This is the first of a series of posts designed to bust the myths created by the Treaty of Waitangi grievance industry — myths shamelessly presented as truths by your government.
If you think it rude of me to expose these facts, tough. If conmen are going to tell lies about my forefathers, I’m going to tell the truth about theirs.
Much of what you see below is distilled from New Zealand in Crisis by Ross Baker of the One New Zealand Foundation.
In the plainest English I could muster, here is the boiled-down background to the drafting and signing of the Treaty:
c.1350 — Maori meet the tangata whenua
Maori history tells of seven canoes arriving from Hawaiki in around 1350AD.
They find New Zealand already inhabited by people they call the tangata whenua.
Maori historian Dr Ranginui Walker confirms: “The traditions are quite clear: wherever crew disembarked there were already tangata whenua (prior inhabitants).”
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Well, I don’t know what you’re reading, and whether you like it, but that’s what this post is for. In fact, a lot of the books I’ve read, and a few I’m reading now, have come from readers’ comments on posts like this.
I usually read only one book at a time, and have been reading only nonfiction, but now I’m reading multiple books at once. The one I’m concentrating on—as it’s big and I need to finish it before I go to Antarctica—is this biography of Churchill (click on all books for the Amazon link). It was published in November of last year and was highly rated.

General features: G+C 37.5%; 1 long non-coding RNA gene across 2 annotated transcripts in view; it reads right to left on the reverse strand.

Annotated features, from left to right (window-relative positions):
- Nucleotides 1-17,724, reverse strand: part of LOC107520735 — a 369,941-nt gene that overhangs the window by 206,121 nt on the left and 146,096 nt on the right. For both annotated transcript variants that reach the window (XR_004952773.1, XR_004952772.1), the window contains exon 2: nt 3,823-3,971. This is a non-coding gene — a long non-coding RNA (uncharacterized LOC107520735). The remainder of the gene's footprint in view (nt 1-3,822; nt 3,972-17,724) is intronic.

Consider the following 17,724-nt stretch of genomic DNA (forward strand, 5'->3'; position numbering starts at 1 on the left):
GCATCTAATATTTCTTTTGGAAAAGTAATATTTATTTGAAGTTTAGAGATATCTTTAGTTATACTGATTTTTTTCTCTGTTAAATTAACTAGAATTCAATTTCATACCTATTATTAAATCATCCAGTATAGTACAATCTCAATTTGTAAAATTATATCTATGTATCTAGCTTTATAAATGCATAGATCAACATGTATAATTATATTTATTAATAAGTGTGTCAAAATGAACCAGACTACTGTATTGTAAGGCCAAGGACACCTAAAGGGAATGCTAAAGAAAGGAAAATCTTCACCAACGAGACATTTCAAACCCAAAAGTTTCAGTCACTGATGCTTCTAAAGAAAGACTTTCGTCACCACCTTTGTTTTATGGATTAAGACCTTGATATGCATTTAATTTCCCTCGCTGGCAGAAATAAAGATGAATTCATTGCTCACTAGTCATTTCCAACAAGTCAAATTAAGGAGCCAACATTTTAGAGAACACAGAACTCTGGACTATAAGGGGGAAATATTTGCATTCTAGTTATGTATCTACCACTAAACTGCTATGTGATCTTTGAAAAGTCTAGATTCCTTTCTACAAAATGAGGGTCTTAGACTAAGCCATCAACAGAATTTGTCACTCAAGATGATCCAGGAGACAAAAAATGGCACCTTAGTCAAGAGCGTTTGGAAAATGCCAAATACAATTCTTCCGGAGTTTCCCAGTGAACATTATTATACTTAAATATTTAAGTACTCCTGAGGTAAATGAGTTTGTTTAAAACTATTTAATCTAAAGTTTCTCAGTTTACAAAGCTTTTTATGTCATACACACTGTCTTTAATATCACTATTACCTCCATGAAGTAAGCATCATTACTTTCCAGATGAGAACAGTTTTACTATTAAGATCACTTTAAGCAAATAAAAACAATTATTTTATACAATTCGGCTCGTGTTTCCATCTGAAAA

I’m reading it because I finally grew tired of not knowing all about Churchill’s life. I’d read the first two volumes of William Manchester’s The Last Lion: Winston Spencer Churchill, which was fabulous—along with Robert Caro’s biographies of Lyndon Johnson and…
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This is T.L. Buick’s account of the petition from 13 Ngapuhi chiefs that the King responded to in my earlier post.
For ease of reading, I’ll spread out the words below.
Then I’ll show you some blow-ups of relevant parts of the original English and Maori documents.
You will notice some words which have a bearing on what Maori are claiming today.
First, the words:
TO KING WILLIAM, THE GRACIOUS CHIEF OF ENGLAND
KING WILLIAM — We, the chiefs of New Zealand assembled at this place, called the Kerikeri, write to thee, for we hear that thou art the great chief of the other side of the water, since the many ships which come to our land are from thee.
We are a people without possessions.
We have nothing but timber, flax, pork and potatoes, we sell these things, however, to your people, and then we see property of the Europeans.
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